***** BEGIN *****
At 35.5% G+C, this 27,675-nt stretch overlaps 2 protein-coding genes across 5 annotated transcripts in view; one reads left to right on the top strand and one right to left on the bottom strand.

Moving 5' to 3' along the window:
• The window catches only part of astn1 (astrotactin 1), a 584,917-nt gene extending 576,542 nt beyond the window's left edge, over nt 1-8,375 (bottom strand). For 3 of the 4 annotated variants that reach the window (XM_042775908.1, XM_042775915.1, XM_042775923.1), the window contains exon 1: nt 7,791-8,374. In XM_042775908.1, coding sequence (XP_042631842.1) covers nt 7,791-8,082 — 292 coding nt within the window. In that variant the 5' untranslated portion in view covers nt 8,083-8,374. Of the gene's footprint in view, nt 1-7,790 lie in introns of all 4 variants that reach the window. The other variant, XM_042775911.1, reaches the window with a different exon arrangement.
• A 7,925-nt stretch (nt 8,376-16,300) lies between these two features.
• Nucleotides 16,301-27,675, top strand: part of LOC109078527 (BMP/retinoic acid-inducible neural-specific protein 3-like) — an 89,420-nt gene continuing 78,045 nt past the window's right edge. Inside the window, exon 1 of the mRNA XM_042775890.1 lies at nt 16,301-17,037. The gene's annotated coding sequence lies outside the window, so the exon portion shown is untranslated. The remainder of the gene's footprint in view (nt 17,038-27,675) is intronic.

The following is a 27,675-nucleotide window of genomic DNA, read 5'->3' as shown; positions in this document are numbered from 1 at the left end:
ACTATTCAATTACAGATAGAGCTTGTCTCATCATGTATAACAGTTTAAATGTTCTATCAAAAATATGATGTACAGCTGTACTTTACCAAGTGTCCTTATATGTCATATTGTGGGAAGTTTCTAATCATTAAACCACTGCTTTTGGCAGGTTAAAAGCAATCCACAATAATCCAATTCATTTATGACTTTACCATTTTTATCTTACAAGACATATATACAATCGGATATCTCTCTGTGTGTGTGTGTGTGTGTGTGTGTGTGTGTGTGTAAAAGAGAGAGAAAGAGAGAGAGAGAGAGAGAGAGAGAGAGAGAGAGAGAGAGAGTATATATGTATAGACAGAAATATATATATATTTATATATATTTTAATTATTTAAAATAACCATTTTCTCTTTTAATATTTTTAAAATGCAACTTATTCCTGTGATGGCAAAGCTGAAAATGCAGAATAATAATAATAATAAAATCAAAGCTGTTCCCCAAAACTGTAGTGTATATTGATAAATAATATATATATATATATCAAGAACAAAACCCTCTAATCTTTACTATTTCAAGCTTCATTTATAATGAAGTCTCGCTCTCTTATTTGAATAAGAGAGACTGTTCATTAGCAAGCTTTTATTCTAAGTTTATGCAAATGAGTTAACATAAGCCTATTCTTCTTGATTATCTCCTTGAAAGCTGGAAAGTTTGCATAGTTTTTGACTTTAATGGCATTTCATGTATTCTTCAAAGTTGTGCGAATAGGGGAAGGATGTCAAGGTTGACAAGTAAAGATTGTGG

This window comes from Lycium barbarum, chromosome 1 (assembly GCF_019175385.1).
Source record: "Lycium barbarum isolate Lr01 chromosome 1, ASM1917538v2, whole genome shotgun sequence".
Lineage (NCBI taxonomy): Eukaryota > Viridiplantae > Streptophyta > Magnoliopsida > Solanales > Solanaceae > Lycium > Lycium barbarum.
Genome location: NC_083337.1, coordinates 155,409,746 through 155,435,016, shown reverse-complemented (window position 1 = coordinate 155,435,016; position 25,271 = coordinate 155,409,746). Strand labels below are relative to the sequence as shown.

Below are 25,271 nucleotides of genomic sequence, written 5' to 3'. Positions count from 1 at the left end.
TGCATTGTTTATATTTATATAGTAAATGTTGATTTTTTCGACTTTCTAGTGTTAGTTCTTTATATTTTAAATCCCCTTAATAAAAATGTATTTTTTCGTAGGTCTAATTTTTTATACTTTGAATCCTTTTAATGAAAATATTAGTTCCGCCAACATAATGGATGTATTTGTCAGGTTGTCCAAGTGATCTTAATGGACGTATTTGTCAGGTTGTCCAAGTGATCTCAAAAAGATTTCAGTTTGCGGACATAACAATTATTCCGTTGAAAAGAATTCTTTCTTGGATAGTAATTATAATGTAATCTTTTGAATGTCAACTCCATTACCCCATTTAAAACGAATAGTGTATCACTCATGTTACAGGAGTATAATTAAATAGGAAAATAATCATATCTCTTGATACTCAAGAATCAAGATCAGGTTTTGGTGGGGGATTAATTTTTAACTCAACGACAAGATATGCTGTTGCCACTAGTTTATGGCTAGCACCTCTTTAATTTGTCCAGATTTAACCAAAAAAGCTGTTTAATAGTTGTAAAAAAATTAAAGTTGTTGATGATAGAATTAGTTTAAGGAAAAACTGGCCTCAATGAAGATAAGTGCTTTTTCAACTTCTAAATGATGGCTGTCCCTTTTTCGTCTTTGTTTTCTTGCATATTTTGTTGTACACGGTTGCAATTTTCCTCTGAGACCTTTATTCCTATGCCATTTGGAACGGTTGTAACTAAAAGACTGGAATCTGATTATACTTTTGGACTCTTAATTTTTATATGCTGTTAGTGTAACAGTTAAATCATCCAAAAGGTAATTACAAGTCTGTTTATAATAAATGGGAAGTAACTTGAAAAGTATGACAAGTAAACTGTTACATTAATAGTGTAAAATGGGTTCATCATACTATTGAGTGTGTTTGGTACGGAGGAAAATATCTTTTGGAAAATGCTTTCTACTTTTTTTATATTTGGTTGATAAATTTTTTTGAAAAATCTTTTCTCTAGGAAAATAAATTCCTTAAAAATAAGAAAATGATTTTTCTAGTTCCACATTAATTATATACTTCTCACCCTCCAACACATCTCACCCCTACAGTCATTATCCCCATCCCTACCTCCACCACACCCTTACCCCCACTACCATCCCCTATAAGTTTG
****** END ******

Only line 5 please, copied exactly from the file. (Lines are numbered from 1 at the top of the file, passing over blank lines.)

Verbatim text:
• Nucleotides 16,301-27,675, top strand: part of LOC109078527 (BMP/retinoic acid-inducible neural-specific protein 3-like) — an 89,420-nt gene continuing 78,045 nt past the window's right edge. Inside the window, exon 1 of the mRNA XM_042775890.1 lies at nt 16,301-17,037. The gene's annotated coding sequence lies outside the window, so the exon portion shown is untranslated. The remainder of the gene's footprint in view (nt 17,038-27,675) is intronic.